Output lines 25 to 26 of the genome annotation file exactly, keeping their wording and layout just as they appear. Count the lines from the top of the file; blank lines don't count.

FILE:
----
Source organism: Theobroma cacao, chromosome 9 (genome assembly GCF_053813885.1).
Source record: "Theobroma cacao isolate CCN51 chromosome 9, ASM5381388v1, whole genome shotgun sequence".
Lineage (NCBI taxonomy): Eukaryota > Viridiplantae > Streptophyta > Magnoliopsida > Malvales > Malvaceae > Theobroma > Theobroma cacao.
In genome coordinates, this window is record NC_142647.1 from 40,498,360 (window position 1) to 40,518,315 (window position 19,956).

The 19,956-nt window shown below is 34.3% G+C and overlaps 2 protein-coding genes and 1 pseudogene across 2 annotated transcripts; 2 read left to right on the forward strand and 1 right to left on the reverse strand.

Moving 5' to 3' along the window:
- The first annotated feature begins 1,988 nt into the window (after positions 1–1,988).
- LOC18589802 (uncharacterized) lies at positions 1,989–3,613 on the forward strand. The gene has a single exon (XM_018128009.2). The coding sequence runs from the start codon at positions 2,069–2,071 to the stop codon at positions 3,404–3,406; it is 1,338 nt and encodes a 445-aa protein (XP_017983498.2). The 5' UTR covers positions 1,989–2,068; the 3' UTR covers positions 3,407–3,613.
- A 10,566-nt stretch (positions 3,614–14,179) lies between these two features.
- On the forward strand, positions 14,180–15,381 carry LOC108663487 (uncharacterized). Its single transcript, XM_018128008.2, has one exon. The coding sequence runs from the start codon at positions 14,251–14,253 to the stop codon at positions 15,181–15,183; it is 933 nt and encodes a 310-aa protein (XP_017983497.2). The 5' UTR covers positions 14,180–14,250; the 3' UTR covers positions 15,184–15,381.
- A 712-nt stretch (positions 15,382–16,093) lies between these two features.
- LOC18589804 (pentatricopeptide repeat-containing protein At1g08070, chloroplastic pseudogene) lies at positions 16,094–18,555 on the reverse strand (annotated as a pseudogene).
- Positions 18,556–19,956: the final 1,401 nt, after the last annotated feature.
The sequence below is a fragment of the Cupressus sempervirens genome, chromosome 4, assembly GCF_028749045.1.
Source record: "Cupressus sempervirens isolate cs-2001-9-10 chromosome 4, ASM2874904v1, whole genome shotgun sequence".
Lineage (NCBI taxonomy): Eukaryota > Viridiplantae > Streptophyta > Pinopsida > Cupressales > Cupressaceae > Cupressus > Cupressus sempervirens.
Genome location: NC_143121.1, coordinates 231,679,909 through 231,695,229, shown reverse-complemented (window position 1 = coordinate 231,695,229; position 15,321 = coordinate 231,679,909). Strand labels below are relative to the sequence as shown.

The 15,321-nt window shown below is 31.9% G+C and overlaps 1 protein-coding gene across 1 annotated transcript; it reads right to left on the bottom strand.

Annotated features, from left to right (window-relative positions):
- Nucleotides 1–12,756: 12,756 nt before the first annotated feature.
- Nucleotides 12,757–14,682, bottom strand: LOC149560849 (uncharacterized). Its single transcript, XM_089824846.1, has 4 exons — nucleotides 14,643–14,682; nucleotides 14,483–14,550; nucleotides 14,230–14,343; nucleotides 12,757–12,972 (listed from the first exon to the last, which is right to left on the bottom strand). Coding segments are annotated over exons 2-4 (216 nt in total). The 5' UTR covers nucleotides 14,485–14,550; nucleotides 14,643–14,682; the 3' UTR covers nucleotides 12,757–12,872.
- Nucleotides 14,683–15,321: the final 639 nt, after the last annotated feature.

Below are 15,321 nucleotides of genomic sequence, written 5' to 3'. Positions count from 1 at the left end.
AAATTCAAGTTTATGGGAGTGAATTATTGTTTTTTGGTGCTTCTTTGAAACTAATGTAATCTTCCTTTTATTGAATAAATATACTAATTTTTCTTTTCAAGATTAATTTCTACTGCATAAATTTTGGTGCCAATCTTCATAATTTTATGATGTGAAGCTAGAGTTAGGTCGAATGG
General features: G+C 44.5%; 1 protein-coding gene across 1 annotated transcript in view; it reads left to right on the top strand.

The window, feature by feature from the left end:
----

General features: G+C 44.5%; 1 protein-coding gene across 1 annotated transcript in view; it reads left to right on the top strand.

The window, feature by feature from the left end: